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Examples, videos, and solutions to help Grade 7 students solve counting problems related to computing percents.

New York State Common Core Math Grade 7, Module 5, Lesson 1

Download worksheets for Grade 7, Module 5, Lesson 1

Lesson 1 Student Outcomes

• Students understand that a probability is a number between and that represents the likelihood that an event will occur.
• Students interpret a probability as the proportion of the time that an event occurs when a chance experiment is repeated many times.

Lesson Summary

• Probability is a measure of how likely it is that an event will happen.
• A probability is a number between 0 and 1.

Example 1: Spinner Game

Suppose you and your friend will play a game using the spinner shown here:
Rules of the game:
1. Decide who will go first.
2. Each person picks a color. Both players cannot pick the same color.
3. Each person takes a turn spinning the spinner and recording what color the spinner stops on. The winner is the person whose color is the first to happen times.
Play the game and remember to record the color the spinner stops on for each spin.

Exercises 1–4
1. Which color was the first to occur times?
2. Do you think it makes a difference who goes first to pick a color?
3. Which color would you pick to give you the best chance of winning the game? Why would you pick that color?
4. Below are three different spinners. If you pick green for your color, which spinner would give you the best chance to win? Give a reason for your answer.

Example 2: What is Probability?
Probability is about how likely it is that an event will happen. A probability is indicated by a number between and . Some events are certain to happen, while others are impossible. In most cases, the probability of an event happening is somewhere between certain and impossible.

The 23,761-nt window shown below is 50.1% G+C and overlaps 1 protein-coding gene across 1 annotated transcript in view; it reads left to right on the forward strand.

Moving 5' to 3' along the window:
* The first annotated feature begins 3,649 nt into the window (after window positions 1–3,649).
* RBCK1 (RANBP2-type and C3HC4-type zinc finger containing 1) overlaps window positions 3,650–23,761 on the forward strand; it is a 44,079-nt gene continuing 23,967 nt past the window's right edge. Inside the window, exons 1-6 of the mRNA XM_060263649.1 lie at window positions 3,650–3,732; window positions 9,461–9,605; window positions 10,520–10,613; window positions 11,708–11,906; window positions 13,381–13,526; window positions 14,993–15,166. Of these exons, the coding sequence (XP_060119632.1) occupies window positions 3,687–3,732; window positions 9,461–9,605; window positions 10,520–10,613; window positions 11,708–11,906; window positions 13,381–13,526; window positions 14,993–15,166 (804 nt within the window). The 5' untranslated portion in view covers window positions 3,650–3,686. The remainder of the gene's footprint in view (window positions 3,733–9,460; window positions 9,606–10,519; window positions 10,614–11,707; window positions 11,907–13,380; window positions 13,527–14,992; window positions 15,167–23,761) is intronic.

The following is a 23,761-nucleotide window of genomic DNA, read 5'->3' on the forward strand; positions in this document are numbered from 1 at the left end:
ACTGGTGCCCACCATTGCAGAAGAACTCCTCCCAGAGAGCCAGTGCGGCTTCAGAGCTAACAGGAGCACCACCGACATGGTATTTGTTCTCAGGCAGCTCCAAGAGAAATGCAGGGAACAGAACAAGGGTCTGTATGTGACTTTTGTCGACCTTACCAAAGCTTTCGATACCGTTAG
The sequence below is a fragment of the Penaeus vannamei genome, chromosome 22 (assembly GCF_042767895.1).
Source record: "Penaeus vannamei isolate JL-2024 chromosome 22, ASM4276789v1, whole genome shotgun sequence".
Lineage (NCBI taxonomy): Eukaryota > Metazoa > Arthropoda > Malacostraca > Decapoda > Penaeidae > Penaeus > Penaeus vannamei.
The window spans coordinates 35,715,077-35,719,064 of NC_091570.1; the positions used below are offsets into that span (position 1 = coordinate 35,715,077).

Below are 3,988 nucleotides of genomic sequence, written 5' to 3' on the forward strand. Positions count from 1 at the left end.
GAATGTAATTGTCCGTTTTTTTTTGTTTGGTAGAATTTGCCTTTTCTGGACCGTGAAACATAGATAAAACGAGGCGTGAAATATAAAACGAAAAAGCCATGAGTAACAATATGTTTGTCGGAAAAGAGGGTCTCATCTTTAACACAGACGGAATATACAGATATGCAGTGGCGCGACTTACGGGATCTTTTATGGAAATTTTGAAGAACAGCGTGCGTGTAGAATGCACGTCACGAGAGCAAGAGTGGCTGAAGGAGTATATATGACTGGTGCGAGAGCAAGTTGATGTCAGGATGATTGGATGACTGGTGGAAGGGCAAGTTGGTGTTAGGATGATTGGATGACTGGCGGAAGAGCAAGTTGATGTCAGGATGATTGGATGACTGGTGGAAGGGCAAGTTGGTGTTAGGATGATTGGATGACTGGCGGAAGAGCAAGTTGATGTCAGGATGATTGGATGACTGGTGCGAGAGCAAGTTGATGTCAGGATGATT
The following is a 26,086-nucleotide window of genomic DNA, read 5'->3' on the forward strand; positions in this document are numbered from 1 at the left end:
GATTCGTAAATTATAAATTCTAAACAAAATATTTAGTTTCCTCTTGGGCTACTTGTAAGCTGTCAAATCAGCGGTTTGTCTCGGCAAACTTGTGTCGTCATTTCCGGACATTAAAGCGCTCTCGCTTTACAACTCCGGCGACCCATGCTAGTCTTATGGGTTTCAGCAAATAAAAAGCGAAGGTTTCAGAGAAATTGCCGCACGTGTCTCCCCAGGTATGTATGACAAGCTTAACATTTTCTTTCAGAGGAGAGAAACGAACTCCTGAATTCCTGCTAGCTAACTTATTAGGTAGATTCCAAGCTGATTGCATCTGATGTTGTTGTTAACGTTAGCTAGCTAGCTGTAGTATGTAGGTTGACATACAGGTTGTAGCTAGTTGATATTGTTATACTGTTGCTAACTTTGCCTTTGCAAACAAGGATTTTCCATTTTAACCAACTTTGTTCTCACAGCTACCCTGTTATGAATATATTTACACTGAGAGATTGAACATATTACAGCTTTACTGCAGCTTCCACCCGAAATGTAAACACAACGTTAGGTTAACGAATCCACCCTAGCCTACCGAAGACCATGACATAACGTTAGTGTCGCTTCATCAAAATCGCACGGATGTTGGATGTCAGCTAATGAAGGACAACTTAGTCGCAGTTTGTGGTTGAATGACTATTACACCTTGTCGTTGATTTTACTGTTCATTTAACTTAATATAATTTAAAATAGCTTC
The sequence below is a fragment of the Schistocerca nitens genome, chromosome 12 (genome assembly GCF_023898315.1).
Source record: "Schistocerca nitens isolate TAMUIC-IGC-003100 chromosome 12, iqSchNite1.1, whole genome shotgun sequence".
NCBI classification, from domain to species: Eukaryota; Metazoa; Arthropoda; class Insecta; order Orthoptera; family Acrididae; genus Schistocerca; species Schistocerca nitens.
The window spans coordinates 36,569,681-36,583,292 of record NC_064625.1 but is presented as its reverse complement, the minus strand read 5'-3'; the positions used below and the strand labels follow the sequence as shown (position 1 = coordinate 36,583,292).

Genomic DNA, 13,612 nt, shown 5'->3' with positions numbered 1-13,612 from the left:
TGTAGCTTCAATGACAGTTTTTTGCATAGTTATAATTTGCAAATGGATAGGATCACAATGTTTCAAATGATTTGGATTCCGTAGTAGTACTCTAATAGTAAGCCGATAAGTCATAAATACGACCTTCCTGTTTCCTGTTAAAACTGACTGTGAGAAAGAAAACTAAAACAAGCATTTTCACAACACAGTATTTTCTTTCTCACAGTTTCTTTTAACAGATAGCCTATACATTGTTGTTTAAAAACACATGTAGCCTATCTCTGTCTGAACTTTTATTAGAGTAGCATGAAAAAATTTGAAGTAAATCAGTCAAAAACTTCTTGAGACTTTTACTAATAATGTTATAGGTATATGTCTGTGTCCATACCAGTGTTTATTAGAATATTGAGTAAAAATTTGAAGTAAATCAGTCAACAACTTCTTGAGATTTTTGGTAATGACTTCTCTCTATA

For example, consider a bag that contains only red balls. If you were to select one ball from the bag, you are certain to pick a red one. We say that an event that is certain to happen has a probability of 1. If we were to reach into the same bag of balls, it is impossible to select a yellow ball. An impossible event has a probability of 0.




Exercises 5–8
5. Decide where each event would be located on the scale below. Place the letter for each event on the appropriate place on the probability scale.
A. You will see a live dinosaur on the way home from school today.
B. A solid rock dropped in the water will sink.
C. A round disk with one side red and the other side yellow will land yellow side up when flipped.
D. A spinner with four equal parts numbered 1–4 will land on the on 4 the next spin.
E. Your name will be drawn when a name is selected randomly from a bag containing the names of all of the students in your class.
F. A red cube will be drawn when a cube is selected from a bag that has five blue cubes and five red cubes.
G. The temperature outside tomorrow will be –250 degrees.

6. Design a spinner so that the probability of green
7. Design a spinner so that the probability of green is 0.
8. Design a spinner with two outcomes in which it is equally likely to land on the red and green parts.

Exercises 9–10
An event that is impossible has probability 0 and will never occur, no matter how many observations you make. This means that in a long sequence of observations, it will occur 0% of the time. An event that is certain, has probability and will always occur. This means that in a long sequence of observations, it will occur 100% of the time.
9. What do you think it means for an event to have a probability of 1/2?
10. What do you think it means for an event to have a probability of 1/4?


Rotate to landscape screen format on a mobile phone or small tablet to use the Mathway widget, a free math problem solver that answers your questions with step-by-step explanations.


You can use the free Mathway calculator and problem solver below to practice Algebra or other math topics. Try the given examples, or type in your own problem and check your answer with the step-by-step explanations.


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